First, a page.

He hesitates before conceding that, yes, he will be talking about Ford. 

It was one of those “Gotcha” moments but I say nothing and quickly move on. I have a lot of ground to cover and he could pull up the drawbridge at any stage. I strive to be respectful while gently quizzing the great man.

Freshly minted Liberal

I ask when he joined the Liberal Party.

“Earlier this year after meeting Kyle (Peterson).”

“Have you ever been a member of another political party?”

“No.”

Now I want to probe Van Bynen’s green credentials as someone who is the self-proclaimed “voice for fiscal prudence”

How Green is Van Bynen?

I want to know if it was a good idea for the Federal Government to spend $4.5 billion to buy the trans-mountain pipeline project. Yes or no.

He says he would have to think about it and do some research. I tell him this won’t wash if he is asked the same question in an election debate. I tell him he has to have a view.

He says he needs to examine the business case.

Now I am getting exasperated but don’t let it show.

He says the decision has been taken so it is not up to him to express a view. I tell him the decision hasn’t yet been implemented. 

Now he says the pipeline will allow Canada’s energy resources to get to overseas markets. 

Now I ask him about the development of the oil (or tar) sands in Northern Alberta. Surely their continued development is inimical to Canada’s efforts to combat climate change and global heating? No, he says. It is possible, with the right mix of policies, to promote green energy while developing the oil sands.

Would he cap production at current levels, as a start to weaning ourselves off fossil fuels? No answer.

What about the dangers of an environmental catastrophe in the High Arctic? I ask him if he knows what a tailing pond is. These gigantic ponds that can be seen from space hold all sorts of toxic sludge which, if released into the Athabasca River by accident, would be discharged into the High Arctic. He says Environment Canada looks after that sort of thing.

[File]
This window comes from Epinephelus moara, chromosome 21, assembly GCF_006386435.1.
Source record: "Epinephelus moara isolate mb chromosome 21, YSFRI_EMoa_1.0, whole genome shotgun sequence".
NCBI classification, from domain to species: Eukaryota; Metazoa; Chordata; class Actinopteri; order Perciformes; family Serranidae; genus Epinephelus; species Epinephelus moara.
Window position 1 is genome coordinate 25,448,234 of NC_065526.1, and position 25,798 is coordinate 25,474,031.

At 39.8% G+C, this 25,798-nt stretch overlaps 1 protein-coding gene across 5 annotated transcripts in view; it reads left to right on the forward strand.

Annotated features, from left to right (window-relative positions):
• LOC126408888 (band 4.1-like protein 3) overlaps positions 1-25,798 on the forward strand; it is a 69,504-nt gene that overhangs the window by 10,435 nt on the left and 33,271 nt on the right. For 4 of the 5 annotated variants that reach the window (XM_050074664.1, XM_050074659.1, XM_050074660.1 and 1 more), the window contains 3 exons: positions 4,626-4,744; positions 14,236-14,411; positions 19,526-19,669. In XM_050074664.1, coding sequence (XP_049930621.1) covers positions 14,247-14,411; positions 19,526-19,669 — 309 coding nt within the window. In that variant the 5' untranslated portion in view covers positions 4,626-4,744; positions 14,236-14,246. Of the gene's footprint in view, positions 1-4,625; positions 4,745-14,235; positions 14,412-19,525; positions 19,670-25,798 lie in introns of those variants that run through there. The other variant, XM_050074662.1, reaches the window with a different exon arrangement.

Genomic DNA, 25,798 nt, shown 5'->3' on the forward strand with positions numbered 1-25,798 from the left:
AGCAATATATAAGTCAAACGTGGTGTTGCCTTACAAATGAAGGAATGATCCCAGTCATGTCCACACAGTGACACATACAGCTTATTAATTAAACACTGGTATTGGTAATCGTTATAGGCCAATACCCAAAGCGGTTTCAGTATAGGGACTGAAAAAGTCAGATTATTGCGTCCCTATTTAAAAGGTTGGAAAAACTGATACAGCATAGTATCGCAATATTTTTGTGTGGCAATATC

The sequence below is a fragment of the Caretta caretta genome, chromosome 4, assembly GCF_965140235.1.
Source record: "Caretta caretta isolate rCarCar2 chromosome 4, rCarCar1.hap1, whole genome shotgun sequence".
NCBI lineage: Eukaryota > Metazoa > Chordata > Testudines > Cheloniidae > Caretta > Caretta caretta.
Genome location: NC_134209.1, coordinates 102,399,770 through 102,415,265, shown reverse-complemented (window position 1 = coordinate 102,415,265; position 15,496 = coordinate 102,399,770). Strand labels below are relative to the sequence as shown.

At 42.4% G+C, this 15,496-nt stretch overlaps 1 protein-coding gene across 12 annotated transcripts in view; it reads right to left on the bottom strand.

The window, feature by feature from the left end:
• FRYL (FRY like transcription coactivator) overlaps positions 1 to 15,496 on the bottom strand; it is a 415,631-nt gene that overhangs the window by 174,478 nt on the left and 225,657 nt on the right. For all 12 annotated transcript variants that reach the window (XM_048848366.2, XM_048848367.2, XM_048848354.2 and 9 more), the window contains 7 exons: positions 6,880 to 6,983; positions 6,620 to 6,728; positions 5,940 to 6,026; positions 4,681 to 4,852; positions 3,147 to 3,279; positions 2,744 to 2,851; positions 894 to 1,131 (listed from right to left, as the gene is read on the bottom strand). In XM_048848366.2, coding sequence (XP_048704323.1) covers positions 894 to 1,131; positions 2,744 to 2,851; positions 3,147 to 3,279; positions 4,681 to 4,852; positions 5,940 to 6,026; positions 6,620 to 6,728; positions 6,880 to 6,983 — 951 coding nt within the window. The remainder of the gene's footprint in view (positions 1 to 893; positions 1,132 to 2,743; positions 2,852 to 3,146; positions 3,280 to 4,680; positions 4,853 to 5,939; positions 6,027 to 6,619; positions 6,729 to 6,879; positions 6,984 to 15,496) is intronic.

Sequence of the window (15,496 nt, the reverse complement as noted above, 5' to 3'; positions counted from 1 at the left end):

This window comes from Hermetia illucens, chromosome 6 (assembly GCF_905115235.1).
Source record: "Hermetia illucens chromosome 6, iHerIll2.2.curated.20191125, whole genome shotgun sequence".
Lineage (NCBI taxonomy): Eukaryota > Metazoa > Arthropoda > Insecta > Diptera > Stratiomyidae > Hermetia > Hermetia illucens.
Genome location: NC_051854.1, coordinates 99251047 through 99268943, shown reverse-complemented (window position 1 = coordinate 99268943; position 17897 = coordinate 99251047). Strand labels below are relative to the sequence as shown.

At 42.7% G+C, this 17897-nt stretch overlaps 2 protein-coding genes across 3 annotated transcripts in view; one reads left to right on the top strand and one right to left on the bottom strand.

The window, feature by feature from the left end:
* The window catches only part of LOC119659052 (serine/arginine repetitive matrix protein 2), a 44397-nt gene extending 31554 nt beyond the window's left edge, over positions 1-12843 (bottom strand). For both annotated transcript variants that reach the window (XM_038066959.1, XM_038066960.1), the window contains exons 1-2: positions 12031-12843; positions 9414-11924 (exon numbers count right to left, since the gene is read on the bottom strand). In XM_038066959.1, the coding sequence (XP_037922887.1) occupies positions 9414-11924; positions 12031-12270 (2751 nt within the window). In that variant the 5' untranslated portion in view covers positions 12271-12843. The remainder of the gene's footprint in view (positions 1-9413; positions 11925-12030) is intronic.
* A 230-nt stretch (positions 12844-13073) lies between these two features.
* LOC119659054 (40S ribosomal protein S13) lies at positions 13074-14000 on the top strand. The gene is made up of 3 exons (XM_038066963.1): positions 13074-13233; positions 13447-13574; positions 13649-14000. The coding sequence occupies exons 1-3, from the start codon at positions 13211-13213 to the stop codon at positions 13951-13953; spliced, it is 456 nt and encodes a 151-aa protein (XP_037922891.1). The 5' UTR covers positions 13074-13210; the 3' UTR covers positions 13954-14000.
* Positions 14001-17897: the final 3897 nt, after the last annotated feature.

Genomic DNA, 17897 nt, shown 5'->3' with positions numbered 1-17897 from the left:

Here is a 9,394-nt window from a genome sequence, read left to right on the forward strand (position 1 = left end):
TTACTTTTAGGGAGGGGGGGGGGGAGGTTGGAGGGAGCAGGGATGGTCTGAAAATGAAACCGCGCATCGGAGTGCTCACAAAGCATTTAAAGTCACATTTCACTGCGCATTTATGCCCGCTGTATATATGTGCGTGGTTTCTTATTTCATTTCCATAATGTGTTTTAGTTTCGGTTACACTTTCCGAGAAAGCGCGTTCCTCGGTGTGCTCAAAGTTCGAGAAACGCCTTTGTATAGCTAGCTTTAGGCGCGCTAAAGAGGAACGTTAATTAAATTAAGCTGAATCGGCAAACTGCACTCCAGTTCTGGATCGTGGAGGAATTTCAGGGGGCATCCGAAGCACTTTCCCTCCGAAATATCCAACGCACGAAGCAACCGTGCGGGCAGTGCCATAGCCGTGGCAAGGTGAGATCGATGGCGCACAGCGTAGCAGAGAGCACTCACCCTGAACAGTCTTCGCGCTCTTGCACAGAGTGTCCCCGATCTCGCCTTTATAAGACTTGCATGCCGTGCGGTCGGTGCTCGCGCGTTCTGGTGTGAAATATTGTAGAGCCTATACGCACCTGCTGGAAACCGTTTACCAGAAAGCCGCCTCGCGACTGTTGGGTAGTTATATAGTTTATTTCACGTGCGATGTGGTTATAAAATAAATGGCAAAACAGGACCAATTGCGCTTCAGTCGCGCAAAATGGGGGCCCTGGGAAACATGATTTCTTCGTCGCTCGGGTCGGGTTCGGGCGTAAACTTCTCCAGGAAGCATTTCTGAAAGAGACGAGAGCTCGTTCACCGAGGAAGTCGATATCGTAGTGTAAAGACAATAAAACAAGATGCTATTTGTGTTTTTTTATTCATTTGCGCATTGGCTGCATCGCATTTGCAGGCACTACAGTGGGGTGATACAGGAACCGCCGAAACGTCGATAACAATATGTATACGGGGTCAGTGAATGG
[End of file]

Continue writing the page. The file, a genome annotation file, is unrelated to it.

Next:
Nothing to worry about then?

Apparently not.

Newmarket-Aurora's voice in Ottawa

Now I hear myself asking him if he intends to be Newmarket-Aurora’s representative in Ottawa or Ottawa’s voice in the riding. 

He clearly believes his job is to take the concerns of his riding to Ottawa. Taking small town politics to the nation’s capital.

Van Bynen expresses no interest in foreign policy. I ask him if he has ever said or written anything, anywhere, at any time on foreign policy issues. I get another blank stare. 

Now I am asking him about banning handguns and assault weapons. He says is in favour of a ban. He doesn’t need to do any research or look at business cases or any of that stuff which is his stock in trade. I congratulate him:

“You see we can agree on some things!”

Now it is time to wrap things up and I thank Van Bynen for his time. I ask him if I can repeat the exercise once we are into the campaign. 

I tell him I hope to speak to all the other candidates.

As I am finishing my coffee he asks why I am not running for elected office. I tell him I don’t want to. But the question leaves me wondering why the 69 year old Van Bynen wants to be our Member of Parliament. He is not someone who is driven by passionately held convictions. He believes in simple neighbourliness.

Van Bynen wants to go to Ottawa 

Kyle Peterson told the Liberal nomination meeting in July:

“When Tony Van Bynen indicated to me he was interested in running, it made me feel much better about my decision, because like me, and all of us, Tony cares about this community.”

And that really is the long and the short of it. 

When Kyle decided to stand down after one term it unexpectedly opened up a vacancy which Van Bynen found appealing. 

But he would first have to join the Liberal Party. And he did.

The well-formed views and opinions might, or might not, come later.